Caring for Your Feet
Seeing a foot doctor is an important part of caring for arthritic feet. But there are also some actions you can take at home to keep your feet and joints in good condition:
- Get rid of shoes that put too much pressure on your joints, like high heels or sneakers that don’t support the ankles.
- Soak your feet in warm water with Epsom salt and massage your feet when relaxing.
- Commit to doing the toe and foot exercises suggested by your podiatrist.
Treating Arthritic Feet
Arthritic feet shouldn't prevent you from carrying on with normal life and physical activities. Get help from a podiatrist as soon as you start to experience symptoms and take extra steps to care for your feet.
Are you experiencing numbness, tingling, or discolorations in your feet?
Even though poor circulation isn’t a condition, if you are experiencing poor circulation in your feet this is often a symptom of a much larger issue. This is why it’s important to understand the warning signs of poor circulation and when to see a podiatrist, as many of these conditions can be serious or cause further complications to your health.
Causes of Poor Circulation
There are many reasons why someone may have poor circulation. The most common conditions include:
1. Peripheral artery disease (PAD)
This causes poor circulation in the legs due to a narrowing in the arteries and blood vessels. Over time this condition can cause damage to nerves or tissue. While this condition can occur in younger people, particularly smokers, it’s more common for people over 50 years old to develop PAD.
2. Blood Clots
A blood clot causes a block or restriction in blood flow and can develop anywhere in the body. The most common places for a blood clot include the arms or the legs, which can lead to symptoms of poor circulation. In some cases, a blood clot can cause serious complications such as a stroke.
While this condition does affect blood sugar levels, it is also known to affect circulation within the body. Those with circulation issues may experience cramping in the legs that may get worse when you are active. Those with diabetic neuropathy may experience nerve damage in the legs and feet, as well as numbness or tingling.
4. Raynaud’s Disease
A less common condition, Raynaud’s disease causes chronic cold fingers and feet due to the narrowing of the arteries in the hands and toes. Since these arteries are narrow it’s more difficult for blood to flow to these areas, leading to poor circulation. Of course, you may experience these symptoms in other parts of the body besides your toes or fingers, such as your nose, ears, or lips.
Warning Signs of Poor Circulation
You may be experiencing poor circulation in your feet if you are experiencing these symptoms:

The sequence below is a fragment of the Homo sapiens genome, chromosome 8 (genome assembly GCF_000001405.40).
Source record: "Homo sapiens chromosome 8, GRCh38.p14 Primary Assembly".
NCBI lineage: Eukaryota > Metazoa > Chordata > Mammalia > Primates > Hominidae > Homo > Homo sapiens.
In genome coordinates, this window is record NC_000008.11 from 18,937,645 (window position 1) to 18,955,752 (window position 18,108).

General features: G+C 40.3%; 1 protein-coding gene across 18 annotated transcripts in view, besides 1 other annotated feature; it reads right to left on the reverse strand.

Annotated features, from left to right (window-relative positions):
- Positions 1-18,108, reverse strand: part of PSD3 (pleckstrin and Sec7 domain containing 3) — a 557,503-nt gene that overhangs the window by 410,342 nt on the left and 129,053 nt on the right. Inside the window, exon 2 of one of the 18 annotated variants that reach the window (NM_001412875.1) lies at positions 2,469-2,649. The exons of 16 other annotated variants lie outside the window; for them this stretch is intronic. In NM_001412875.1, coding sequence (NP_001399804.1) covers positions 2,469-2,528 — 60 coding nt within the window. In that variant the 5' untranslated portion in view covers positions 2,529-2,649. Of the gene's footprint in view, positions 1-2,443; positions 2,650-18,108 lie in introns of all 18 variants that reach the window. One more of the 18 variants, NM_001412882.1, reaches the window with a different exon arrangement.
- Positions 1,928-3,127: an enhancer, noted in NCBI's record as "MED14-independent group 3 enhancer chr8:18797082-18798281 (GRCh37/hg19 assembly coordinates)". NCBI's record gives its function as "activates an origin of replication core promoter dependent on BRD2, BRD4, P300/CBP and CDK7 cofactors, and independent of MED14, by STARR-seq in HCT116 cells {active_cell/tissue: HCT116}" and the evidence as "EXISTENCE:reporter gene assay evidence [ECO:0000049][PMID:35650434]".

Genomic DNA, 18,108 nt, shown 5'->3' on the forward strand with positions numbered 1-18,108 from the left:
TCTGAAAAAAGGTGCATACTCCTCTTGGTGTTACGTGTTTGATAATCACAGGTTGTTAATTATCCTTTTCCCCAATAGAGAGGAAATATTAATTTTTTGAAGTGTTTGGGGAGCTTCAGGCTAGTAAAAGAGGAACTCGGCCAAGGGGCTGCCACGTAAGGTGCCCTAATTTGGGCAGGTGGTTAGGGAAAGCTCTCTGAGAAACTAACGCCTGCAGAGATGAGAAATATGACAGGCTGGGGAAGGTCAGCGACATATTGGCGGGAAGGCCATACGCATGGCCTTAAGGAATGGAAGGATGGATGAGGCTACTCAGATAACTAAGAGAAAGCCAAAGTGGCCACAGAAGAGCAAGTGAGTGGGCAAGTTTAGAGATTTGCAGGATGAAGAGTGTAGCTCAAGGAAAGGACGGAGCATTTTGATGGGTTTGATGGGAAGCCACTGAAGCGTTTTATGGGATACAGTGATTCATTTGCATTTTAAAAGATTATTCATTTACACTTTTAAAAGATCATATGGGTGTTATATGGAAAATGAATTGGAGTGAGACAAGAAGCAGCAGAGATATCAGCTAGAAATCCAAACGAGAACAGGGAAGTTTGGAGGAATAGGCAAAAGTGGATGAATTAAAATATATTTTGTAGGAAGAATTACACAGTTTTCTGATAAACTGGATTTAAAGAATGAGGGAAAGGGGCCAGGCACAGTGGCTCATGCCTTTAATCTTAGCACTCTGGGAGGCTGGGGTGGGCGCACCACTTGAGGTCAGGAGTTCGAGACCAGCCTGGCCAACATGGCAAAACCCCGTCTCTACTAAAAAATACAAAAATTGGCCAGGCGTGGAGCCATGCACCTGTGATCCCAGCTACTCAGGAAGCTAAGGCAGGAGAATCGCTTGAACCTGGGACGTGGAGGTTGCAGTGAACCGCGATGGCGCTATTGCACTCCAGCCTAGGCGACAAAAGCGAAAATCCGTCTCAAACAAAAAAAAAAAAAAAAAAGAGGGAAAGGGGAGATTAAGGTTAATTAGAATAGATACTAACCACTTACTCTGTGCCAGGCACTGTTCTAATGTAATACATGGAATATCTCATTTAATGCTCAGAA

- Pain that may radiate into the limbs
- Tingling (a “pins and needles” sensation)
- Muscle cramping
If you are experiencing symptoms of poor circulation that don’t go away it’s best to play it safe rather than sorry and turn to a podiatric specialist who can provide a proper diagnosis and determine the best approach for improving circulation. Don’t ignore this issue.
A foot blister is a small pocket of fluid that forms on the foot. Blisters can be painful while they heal. Foot blisters are caused by several things, including friction, burns, contact with irritants, and autoimmune diseases. Treatment can alleviate your pain, prevent infection, and help heal your blister. Here's what to do when you keep getting blisters on your feet.
1. See a podiatrist- When foot blisters interfere with your normal activities, you should see a podiatrist. Podiatrists specialize in the diagnosis and treatment of foot and ankle problems, including blisters. Depending on the cause of the foot blister, your podiatrist will form a treatment plan for you.
2. Cover your blisters- If a blister does occur, do not pop it. A blister should be covered to reduce irritation and cut back on the risk of infection. Wash your blisters with soap and water and cover them with dressings, like bandages or gauze pads. Your dressings should be changed every day.
3. Use antibiotic ointment- Antibiotic ointment helps prevent infections in blisters. You can purchase antibiotic ointment at a local pharmacy. Apply antibiotic ointment to the foot blisters as directed, especially before you put on your socks or shoes.
4. Keep your feet dry- Keep your feet dry at all times. After you shower, dry your feet thoroughly. Wear socks every day to keep moisture away from the skin of your feet. For sweaty feet, use products that help control moisture.
5. Use custom orthotics- Orthotic devices are molded pieces of rubber, leather, or other material that are inserted into shoes. You can get custom-made orthotic devices from your podiatrist. Orthotic devices can be helpful in preventing and treating foot blisters. Orthotic devices can reduce friction on foot blisters and alleviate your pain.
6. Wear the right shoes- Rubbing and pressure from shoes that are too tight often cause blisters on the feet. Avoid wearing shoes that cause foot blisters. Wear good-fitting footwear that fit comfortably and leave your feet with some wiggle room, especially on long walks or runs. Wearing the right footwear can prevent future blisters.
7. Use foot powders- Friction can make foot blisters worse and increase your pain. In order to reduce friction on blisters, buy a powder designed for your feet at a pharmacy. Pour it into your socks before putting on your shoes to reduce pain. If a powder causes your foot blisters to become irritated, stop using it.
Don't let foot blisters knock you off your feet. Find a podiatrist in your area and schedule an appointment. A podiatrist can help you get rid of those foot blisters once and for all. The journey to healthy feet starts with you!